Alisa McMorris, mother of Andrew McMorris, hold a pictures of...

Alisa McMorris, mother of Andrew McMorris, hold a pictures of her son outside First District Court in Central Islip on April 2, 2019. Andrew McMorris was killed by a drunken driver in Manorville.  Credit: James Carbone

On Sept. 30, 2018, I dropped off my 12-year-old son, Andrew, and husband, John, for a hike with his Boy Scouts troop in Manorville. Before I left, I asked Andrew, "Should I go? You OK?" He gave me a reassuring wave. Little did I know, as I reluctantly drove away, my son was not going to be OK.

Less than two hours later, a drunken driver plowed into a group of the Boy Scouts as they hiked along the shoulder of David Terry Road. The driver hit five boys, leaving a trail of agonizing screams and life-threatening injuries. My son Andrew’s injuries were horrific. That drunken driver severed my son’s spinal cord, broke his legs, caused massive brain damage, and left his body a bloodied mess. Andrew didn’t die right away. He lingered late into the night after the crash.

In the early morning hours of Oct. 1, 2018, I sat with my family in the pediatric intensive care unit holding my son’s hand. As the minutes went on, Andrew’s body grew cold. I stared at the heart monitor, watched the steady beat slow and knew he was leaving us. I leaned forward and whispered into his ear: "Sweet boy, go to the light. Find the warmth and go be with God." I heard the heart monitor beep become a steady flatline tone. They turned off the ventilator and at 4:07 a.m. Andrew was pronounced dead.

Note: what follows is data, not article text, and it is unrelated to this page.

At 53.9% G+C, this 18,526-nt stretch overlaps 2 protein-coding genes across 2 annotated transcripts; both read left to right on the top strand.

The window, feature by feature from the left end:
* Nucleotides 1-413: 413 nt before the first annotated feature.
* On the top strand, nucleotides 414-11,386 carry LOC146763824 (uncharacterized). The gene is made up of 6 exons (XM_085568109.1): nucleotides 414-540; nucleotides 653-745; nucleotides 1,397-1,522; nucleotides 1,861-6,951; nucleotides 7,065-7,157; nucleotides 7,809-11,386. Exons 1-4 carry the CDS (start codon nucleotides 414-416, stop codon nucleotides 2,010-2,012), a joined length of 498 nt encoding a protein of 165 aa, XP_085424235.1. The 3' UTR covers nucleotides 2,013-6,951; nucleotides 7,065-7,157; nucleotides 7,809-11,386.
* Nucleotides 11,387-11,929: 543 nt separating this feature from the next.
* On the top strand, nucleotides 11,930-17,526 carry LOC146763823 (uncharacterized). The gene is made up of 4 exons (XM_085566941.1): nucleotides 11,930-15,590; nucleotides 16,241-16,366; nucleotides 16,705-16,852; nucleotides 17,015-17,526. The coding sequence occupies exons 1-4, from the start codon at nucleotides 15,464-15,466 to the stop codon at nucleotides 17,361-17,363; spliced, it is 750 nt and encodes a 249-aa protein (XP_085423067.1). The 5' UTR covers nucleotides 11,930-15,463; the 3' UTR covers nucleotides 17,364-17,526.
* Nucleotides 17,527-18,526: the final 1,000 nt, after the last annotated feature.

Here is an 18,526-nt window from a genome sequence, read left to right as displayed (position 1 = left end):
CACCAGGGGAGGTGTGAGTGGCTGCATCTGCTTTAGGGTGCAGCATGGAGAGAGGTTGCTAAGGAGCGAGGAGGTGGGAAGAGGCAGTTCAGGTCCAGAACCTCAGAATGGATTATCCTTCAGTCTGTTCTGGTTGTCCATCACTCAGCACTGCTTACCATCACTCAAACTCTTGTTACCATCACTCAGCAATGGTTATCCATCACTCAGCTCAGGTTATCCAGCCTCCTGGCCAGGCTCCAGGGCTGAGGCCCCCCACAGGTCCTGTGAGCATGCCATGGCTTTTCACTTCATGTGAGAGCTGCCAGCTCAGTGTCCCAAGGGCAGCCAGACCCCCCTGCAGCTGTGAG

A drunken driver senselessly took my son’s life. Andrew was ripped from my family, his friends, teachers and Boy Scouts. This pain continues to impact our community daily and so many people struggle in ways they never did before.

Arresting and jailing drunken drivers rarely keeps them from driving drunk again. Mothers Against Drunk Driving has spent 40 years educating people and advocating for tougher driving-under-the-influence laws. Their efforts alongside others have helped reduce drunken driving deaths. But more than 10,000 people in the United States still die each year because of drunken driving. That is equivalent to one 737 airliner crashing each week without any survivors. We need to do better.

And the technology that can help us do better already exists. Driver monitoring systems can detect signs of distracted, impaired or fatigued driving, and alcohol-detection systems use sensors to determine whether a driver is under the influence and then prevent the vehicle from moving.

It is time that we get this technology into every vehicle on the road as standard equipment, just like airbags and seat belts. An Insurance Institute for Highway Safety study last year determined that more than 9,400 lives could be saved every year as a result.

Congress has the authority to mandate use of this life-saving technology. Last year, the House passed a well-reasoned technology mandate bill, but a Senate version, the RIDE (Reduce Impaired Driving for Everyone) Act, was still pending in committee with bipartisan support when the 116th Congress ended.

I ask Sens. Chuck Schumer and Kirsten Gillibrand to support reintroduction and passage of this legislation. Schumer has been a serious supporter of drunken driving-prevention technology, steering federal funds toward its development. The time to get those systems into vehicles is overdue. Together we can harness technology to prevent countless families from irreparable devastation.

Please, Congress: Get this done now.

Alisa McMorris lives in Shoreham-Wading River.